Chromatographic analysis of nutraceuticals in the wild mushroom Suillus granulatus from different origins Conference Paper uri icon


  • FCT, POPH-QREN and FSE for research project PTDC/AGR-ALI/110062/2009 and contract to L. Barros (Compromisso para a Ciencia 2008) and Serbian Ministry of Education, Science and Technological development for grant (O1 173032).
  • Wild-growing mushrooms consumption has been preferred to cultivated species in many countries of central and Eastern Europe and the majority of the collected mushrooms are used for pickers' own consumption. Hence, in recent times, the consumption of mushrooms has risen greatly, comprising a large number of species with excellent properties, being rich in protein and minerals and low in calories [1]. Another reason for the rise in consumption is the combination of their value as a food as well as their medicinal and nutraceutical values [2]. This work presents the profiles of fatty acids, free sugars and tocopherols of the wild species Suillus granulatus from Portugal and Serbia, comparing the results with each other. Fatty acids were determined by GC-FID and free sugars and tocopherols were analysed by HPLC coupled to a refraction index (RI) and fluorescence detector, respectively. The mentioned profiles did not differ much between both samples from this species. Concerning fatty acids, polyunsaturated fatty acids were found in higher percentages, being linoleic and α-linolenic acids the prevailing fatty acids found in the Portuguese sample, and oleic acid and linoleic acids the prevailing fatty acids quantified in the Serbian one. The free sugars profiles were also similar, once it was possible to quantify fructose, mannitol and trehalose in both species and the total concentration values were also identical (12.77 g/100 g dw for the Portuguese sample and 12.68 g/100 g dw for the Serbian species). Regarding tocopherols, the four isoforms of vitamin E (α-, β-, Υ- and δ-tocopherol) were detected in the Serbian mushroom (219.92 ~g/100g dw of total tocopherols); however the Portuguese sample did not reveal the presence of the y-tocopherol isoform (294.94 ~g/100g dw of total tocopherols). With this work, we were able to confirm that mushrooms can be a source of nutraceuticals, such as unsaturated fatty acids, monosaccharides or disaccharides, and vitamins. Despite chemical profiles being highly influenced by the environmental conditions, Suillus granulatus sample from two different countries presented similar profiles of the analyzed molecules.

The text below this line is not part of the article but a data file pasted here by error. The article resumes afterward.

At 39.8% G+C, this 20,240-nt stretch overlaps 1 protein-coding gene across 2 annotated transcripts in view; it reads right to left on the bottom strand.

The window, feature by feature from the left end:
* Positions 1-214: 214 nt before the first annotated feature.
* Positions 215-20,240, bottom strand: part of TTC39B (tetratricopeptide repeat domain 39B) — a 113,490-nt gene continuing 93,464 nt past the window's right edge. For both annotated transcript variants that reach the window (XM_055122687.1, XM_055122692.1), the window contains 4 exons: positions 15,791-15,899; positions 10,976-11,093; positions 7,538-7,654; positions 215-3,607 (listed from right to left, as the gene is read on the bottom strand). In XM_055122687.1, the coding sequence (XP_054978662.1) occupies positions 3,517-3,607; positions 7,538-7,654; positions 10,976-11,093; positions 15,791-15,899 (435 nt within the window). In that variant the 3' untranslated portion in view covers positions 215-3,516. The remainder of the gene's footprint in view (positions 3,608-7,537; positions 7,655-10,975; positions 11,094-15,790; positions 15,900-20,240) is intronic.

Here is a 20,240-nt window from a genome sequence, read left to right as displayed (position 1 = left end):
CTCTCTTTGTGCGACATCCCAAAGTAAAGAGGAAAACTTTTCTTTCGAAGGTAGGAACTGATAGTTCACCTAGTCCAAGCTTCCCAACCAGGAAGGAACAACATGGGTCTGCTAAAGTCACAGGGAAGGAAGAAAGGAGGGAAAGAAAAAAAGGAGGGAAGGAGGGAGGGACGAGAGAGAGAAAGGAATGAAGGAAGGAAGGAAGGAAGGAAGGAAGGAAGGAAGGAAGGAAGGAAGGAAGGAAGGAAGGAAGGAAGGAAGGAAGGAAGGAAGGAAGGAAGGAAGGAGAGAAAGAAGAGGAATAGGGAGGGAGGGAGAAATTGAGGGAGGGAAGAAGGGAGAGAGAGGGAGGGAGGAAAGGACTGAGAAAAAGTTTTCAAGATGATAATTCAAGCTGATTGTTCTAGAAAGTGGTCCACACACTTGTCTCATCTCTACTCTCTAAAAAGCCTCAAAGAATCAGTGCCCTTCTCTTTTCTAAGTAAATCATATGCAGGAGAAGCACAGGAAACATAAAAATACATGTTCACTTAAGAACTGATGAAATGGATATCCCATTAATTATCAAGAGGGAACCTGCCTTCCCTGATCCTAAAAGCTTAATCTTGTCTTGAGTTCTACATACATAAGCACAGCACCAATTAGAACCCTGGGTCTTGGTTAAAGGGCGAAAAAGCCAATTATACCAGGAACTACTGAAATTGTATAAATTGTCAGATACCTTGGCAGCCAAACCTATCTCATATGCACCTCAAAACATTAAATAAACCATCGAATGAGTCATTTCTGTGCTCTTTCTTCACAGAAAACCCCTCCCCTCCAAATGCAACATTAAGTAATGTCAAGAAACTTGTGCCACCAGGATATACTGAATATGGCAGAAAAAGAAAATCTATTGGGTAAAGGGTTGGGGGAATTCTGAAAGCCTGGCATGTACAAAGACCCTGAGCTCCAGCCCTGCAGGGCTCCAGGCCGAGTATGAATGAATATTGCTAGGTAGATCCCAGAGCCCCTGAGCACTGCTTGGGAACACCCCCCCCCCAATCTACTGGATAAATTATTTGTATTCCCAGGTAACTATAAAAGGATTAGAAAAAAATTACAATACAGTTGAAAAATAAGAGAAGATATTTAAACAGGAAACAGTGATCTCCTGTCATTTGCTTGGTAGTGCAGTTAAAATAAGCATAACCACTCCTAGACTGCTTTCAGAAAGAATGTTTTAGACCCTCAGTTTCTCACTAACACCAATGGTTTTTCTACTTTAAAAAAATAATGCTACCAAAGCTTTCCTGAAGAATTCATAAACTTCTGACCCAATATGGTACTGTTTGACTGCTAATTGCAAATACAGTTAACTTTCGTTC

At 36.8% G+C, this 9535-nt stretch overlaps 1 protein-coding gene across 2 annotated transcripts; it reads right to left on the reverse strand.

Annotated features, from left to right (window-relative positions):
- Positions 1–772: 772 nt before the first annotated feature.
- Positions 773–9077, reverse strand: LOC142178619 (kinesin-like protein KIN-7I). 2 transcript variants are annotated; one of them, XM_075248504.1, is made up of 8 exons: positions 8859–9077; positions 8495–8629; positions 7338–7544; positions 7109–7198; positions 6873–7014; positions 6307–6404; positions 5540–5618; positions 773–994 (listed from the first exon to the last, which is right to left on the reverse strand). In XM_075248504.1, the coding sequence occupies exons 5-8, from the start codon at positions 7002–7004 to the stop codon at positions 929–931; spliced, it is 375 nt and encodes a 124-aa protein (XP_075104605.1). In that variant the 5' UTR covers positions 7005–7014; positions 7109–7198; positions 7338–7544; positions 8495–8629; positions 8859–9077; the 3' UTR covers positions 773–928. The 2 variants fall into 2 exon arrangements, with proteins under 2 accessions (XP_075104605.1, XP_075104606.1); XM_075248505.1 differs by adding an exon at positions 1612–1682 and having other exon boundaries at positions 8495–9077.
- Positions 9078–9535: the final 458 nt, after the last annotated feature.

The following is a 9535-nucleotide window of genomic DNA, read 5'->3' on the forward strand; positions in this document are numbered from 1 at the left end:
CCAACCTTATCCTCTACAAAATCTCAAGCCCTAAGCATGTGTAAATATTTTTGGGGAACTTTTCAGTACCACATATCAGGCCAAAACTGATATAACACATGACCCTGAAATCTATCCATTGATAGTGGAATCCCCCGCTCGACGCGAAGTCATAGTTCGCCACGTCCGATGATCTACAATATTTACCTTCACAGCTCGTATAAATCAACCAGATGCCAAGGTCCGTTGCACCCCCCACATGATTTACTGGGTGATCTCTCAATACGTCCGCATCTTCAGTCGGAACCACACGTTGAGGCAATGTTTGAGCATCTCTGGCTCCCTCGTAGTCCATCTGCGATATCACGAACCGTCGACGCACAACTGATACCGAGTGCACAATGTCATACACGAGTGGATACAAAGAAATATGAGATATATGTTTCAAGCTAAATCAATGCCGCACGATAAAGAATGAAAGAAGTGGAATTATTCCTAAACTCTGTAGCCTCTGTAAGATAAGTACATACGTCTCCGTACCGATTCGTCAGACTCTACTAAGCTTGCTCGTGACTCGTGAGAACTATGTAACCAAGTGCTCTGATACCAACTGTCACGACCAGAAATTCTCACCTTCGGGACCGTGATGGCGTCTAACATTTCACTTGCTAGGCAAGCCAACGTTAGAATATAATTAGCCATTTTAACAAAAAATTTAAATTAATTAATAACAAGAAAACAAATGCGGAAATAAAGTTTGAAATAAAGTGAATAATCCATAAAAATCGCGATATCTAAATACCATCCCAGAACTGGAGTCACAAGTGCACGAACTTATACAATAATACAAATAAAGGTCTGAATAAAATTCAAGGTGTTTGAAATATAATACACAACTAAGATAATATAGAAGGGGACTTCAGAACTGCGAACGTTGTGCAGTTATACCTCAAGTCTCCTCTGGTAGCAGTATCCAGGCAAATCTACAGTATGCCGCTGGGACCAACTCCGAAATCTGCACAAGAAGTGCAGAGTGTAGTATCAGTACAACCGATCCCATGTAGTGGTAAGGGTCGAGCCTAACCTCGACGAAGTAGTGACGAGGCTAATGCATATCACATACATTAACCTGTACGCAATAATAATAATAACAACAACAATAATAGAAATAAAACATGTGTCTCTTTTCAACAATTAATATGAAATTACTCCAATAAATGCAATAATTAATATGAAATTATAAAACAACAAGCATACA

publication date

  • January 1, 2013